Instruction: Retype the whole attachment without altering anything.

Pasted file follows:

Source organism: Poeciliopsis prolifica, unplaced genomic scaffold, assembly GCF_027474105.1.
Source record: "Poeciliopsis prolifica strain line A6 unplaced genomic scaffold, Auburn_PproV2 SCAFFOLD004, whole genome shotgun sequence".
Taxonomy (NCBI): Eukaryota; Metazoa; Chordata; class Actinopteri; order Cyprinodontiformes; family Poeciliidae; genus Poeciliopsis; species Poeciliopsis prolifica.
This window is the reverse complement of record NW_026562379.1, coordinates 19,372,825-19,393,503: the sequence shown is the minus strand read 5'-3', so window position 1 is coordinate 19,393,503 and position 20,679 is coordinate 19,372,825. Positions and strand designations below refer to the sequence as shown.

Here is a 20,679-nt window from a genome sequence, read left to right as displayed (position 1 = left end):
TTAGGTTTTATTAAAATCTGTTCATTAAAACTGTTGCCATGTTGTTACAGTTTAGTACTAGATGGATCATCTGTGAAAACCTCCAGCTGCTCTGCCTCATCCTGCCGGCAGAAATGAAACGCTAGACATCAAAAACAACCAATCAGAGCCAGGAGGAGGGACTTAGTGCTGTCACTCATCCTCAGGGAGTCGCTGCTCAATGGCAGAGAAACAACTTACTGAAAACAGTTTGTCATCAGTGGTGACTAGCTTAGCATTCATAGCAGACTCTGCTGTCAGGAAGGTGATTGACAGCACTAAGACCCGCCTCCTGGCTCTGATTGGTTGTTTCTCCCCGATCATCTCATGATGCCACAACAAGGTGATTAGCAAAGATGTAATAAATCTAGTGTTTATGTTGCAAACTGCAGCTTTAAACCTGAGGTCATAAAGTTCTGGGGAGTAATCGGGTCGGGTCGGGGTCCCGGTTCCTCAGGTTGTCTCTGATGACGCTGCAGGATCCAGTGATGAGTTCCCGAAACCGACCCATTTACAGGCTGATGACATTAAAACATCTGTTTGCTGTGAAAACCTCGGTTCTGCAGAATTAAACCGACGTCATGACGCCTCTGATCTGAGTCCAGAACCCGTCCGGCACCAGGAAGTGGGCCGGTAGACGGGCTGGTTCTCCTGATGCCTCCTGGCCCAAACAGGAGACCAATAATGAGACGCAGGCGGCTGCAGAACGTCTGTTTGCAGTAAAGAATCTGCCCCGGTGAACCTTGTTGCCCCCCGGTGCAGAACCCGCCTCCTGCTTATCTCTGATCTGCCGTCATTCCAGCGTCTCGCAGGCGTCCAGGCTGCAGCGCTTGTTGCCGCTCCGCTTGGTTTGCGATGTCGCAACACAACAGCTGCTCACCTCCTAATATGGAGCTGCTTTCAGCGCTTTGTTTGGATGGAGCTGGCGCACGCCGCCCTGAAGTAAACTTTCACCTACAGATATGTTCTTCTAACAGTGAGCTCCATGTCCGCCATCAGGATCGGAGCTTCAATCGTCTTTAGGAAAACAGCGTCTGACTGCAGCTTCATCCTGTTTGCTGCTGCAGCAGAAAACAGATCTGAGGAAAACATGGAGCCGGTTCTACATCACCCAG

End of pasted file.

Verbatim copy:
Source organism: Poeciliopsis prolifica, unplaced genomic scaffold, assembly GCF_027474105.1.
Source record: "Poeciliopsis prolifica strain line A6 unplaced genomic scaffold, Auburn_PproV2 SCAFFOLD004, whole genome shotgun sequence".
Taxonomy (NCBI): Eukaryota; Metazoa; Chordata; class Actinopteri; order Cyprinodontiformes; family Poeciliidae; genus Poeciliopsis; species Poeciliopsis prolifica.
This window is the reverse complement of record NW_026562379.1, coordinates 19,372,825-19,393,503: the sequence shown is the minus strand read 5'-3', so window position 1 is coordinate 19,393,503 and position 20,679 is coordinate 19,372,825. Positions and strand designations below refer to the sequence as shown.

Here is a 20,679-nt window from a genome sequence, read left to right as displayed (position 1 = left end):
TTAGGTTTTATTAAAATCTGTTCATTAAAACTGTTGCCATGTTGTTACAGTTTAGTACTAGATGGATCATCTGTGAAAACCTCCAGCTGCTCTGCCTCATCCTGCCGGCAGAAATGAAACGCTAGACATCAAAAACAACCAATCAGAGCCAGGAGGAGGGACTTAGTGCTGTCACTCATCCTCAGGGAGTCGCTGCTCAATGGCAGAGAAACAACTTACTGAAAACAGTTTGTCATCAGTGGTGACTAGCTTAGCATTCATAGCAGACTCTGCTGTCAGGAAGGTGATTGACAGCACTAAGACCCGCCTCCTGGCTCTGATTGGTTGTTTCTCCCCGATCATCTCATGATGCCACAACAAGGTGATTAGCAAAGATGTAATAAATCTAGTGTTTATGTTGCAAACTGCAGCTTTAAACCTGAGGTCATAAAGTTCTGGGGAGTAATCGGGTCGGGTCGGGGTCCCGGTTCCTCAGGTTGTCTCTGATGACGCTGCAGGATCCAGTGATGAGTTCCCGAAACCGACCCATTTACAGGCTGATGACATTAAAACATCTGTTTGCTGTGAAAACCTCGGTTCTGCAGAATTAAACCGACGTCATGACGCCTCTGATCTGAGTCCAGAACCCGTCCGGCACCAGGAAGTGGGCCGGTAGACGGGCTGGTTCTCCTGATGCCTCCTGGCCCAAACAGGAGACCAATAATGAGACGCAGGCGGCTGCAGAACGTCTGTTTGCAGTAAAGAATCTGCCCCGGTGAACCTTGTTGCCCCCCGGTGCAGAACCCGCCTCCTGCTTATCTCTGATCTGCCGTCATTCCAGCGTCTCGCAGGCGTCCAGGCTGCAGCGCTTGTTGCCGCTCCGCTTGGTTTGCGATGTCGCAACACAACAGCTGCTCACCTCCTAATATGGAGCTGCTTTCAGCGCTTTGTTTGGATGGAGCTGGCGCACGCCGCCCTGAAGTAAACTTTCACCTACAGATATGTTCTTCTAACAGTGAGCTCCATGTCCGCCATCAGGATCGGAGCTTCAATCGTCTTTAGGAAAACAGCGTCTGACTGCAGCTTCATCCTGTTTGCTGCTGCAGCAGAAAACAGATCTGAGGAAAACATGGAGCCGGTTCTACATCACCCAG